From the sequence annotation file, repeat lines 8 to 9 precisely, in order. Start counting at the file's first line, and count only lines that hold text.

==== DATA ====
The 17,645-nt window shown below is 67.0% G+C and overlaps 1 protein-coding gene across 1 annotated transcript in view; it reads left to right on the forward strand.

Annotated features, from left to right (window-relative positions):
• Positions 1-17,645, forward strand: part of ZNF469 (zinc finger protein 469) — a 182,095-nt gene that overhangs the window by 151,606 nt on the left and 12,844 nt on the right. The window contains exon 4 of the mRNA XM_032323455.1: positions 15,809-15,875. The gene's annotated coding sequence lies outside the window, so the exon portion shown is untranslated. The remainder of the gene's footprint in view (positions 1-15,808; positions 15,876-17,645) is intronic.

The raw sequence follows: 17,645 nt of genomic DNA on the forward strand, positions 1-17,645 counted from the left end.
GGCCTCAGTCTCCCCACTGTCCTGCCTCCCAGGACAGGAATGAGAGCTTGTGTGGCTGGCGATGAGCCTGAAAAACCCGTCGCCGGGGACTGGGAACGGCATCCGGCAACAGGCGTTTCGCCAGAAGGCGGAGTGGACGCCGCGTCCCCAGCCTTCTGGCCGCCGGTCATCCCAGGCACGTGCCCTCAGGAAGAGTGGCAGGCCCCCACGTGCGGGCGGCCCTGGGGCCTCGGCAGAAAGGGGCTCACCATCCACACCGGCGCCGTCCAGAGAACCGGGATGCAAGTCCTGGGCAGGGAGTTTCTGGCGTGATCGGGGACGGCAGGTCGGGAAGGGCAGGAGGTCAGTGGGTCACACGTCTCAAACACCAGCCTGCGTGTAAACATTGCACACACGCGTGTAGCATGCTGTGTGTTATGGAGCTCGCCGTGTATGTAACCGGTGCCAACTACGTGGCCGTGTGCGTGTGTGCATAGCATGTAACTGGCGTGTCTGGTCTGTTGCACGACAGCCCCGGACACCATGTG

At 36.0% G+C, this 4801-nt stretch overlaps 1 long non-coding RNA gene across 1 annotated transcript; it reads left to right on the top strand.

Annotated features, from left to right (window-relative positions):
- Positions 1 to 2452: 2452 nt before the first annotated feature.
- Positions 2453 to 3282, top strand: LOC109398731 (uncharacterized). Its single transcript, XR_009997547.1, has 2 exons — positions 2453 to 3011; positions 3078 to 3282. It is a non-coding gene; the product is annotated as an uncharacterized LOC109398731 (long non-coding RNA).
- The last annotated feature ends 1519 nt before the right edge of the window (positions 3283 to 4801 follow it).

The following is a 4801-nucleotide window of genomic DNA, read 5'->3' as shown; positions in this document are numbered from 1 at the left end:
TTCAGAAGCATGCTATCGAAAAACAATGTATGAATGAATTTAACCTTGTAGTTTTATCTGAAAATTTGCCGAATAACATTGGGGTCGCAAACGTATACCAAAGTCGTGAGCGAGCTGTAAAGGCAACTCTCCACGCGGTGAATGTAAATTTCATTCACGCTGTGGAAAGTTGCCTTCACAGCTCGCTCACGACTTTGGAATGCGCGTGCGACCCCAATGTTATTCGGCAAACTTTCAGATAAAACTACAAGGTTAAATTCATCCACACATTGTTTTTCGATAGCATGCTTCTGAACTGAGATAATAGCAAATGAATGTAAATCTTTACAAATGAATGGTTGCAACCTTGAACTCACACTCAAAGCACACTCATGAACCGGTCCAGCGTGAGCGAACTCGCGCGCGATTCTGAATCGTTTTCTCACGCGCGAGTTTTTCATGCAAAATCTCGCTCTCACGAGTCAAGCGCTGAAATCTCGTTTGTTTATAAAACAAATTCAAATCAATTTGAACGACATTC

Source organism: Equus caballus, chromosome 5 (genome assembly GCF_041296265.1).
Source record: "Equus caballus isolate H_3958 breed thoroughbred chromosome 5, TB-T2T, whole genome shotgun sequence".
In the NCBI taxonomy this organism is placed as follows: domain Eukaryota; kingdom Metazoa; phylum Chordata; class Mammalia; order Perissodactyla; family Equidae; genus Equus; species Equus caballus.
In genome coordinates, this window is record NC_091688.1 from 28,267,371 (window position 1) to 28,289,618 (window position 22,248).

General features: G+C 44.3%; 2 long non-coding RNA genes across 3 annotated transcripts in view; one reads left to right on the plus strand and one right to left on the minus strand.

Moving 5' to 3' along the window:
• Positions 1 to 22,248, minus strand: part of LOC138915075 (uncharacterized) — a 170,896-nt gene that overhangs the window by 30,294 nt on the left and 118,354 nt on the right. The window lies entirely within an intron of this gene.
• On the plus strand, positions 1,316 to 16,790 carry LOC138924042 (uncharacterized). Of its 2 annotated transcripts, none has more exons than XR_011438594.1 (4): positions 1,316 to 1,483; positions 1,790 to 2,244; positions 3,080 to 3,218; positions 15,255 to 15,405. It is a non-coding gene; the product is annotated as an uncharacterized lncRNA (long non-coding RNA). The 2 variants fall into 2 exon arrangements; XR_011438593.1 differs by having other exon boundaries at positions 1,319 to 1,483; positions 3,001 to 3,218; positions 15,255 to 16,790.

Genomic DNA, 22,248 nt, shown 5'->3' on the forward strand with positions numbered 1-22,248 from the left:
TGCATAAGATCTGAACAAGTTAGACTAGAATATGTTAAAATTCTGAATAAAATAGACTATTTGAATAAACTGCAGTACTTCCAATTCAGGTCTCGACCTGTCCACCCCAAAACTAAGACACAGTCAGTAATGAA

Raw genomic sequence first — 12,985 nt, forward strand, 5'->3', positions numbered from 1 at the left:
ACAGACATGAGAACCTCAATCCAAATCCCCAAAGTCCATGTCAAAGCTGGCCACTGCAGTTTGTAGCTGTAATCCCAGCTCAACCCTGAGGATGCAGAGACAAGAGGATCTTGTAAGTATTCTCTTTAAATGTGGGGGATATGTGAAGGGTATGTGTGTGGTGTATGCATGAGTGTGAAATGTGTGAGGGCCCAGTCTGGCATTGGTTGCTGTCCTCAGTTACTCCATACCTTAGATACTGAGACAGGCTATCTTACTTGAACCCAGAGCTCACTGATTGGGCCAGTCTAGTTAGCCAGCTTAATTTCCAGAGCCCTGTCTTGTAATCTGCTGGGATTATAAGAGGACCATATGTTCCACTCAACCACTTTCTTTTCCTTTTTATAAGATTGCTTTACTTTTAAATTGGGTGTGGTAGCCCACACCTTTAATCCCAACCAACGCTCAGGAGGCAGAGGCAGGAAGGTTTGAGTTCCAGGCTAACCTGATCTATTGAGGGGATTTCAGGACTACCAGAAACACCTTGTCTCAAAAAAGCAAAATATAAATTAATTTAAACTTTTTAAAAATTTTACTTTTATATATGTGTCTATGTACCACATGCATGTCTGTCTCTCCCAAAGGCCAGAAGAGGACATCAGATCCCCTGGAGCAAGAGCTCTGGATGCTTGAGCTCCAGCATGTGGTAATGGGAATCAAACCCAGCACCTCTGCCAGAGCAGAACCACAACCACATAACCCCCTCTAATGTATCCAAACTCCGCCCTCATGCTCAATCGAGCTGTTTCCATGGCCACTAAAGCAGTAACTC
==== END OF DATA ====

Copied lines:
- Positions 1 to 2452: 2452 nt before the first annotated feature.
- Positions 2453 to 3282, top strand: LOC109398731 (uncharacterized). Its single transcript, XR_009997547.1, has 2 exons — positions 2453 to 3011; positions 3078 to 3282. It is a non-coding gene; the product is annotated as an uncharacterized LOC109398731 (long non-coding RNA).